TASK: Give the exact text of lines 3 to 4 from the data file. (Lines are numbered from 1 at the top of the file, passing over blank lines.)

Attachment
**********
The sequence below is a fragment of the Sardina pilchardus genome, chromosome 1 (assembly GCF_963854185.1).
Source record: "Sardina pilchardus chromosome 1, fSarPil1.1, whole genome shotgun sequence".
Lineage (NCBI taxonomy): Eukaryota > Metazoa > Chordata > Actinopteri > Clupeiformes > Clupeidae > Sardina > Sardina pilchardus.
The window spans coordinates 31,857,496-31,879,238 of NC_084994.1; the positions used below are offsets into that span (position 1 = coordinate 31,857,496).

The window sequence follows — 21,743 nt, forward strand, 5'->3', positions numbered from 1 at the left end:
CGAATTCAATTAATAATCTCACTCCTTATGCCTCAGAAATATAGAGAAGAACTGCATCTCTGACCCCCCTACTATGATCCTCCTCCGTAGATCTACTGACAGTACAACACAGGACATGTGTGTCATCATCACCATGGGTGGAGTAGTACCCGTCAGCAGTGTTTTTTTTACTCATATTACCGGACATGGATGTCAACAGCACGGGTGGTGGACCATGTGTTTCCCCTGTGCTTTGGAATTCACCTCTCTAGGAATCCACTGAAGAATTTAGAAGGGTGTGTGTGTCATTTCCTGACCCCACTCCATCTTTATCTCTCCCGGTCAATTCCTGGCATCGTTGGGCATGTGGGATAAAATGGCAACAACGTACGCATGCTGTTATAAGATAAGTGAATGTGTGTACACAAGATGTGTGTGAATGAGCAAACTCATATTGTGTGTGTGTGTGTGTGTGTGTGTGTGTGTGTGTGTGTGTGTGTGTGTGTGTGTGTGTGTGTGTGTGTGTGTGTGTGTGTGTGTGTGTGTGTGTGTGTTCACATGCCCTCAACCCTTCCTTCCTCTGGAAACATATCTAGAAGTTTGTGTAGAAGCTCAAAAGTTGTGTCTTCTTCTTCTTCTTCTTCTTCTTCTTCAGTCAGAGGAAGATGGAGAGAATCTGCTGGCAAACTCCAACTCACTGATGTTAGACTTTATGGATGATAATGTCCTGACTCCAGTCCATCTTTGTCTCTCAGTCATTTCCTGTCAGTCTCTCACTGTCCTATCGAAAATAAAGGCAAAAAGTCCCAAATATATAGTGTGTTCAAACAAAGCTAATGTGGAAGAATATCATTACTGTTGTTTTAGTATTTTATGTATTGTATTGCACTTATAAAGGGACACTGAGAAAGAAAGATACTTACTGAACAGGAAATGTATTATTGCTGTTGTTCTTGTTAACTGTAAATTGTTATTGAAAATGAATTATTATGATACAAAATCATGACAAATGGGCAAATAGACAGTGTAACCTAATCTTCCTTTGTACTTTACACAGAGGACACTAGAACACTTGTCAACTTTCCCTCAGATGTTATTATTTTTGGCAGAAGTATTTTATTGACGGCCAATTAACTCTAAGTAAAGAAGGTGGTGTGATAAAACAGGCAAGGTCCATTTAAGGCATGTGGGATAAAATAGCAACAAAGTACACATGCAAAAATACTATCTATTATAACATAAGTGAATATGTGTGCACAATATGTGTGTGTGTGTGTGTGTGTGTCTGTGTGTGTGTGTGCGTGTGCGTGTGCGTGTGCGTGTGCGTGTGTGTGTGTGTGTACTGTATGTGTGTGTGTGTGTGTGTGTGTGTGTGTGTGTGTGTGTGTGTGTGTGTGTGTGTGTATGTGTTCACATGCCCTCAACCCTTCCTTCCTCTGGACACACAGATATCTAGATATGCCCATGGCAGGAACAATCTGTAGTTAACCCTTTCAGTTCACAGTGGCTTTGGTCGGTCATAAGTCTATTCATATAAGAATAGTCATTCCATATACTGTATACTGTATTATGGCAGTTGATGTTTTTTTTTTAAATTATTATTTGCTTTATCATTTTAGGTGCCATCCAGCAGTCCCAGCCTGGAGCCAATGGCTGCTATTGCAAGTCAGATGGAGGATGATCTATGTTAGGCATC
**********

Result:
Lineage (NCBI taxonomy): Eukaryota > Metazoa > Chordata > Actinopteri > Clupeiformes > Clupeidae > Sardina > Sardina pilchardus.
The window spans coordinates 31,857,496-31,879,238 of NC_084994.1; the positions used below are offsets into that span (position 1 = coordinate 31,857,496).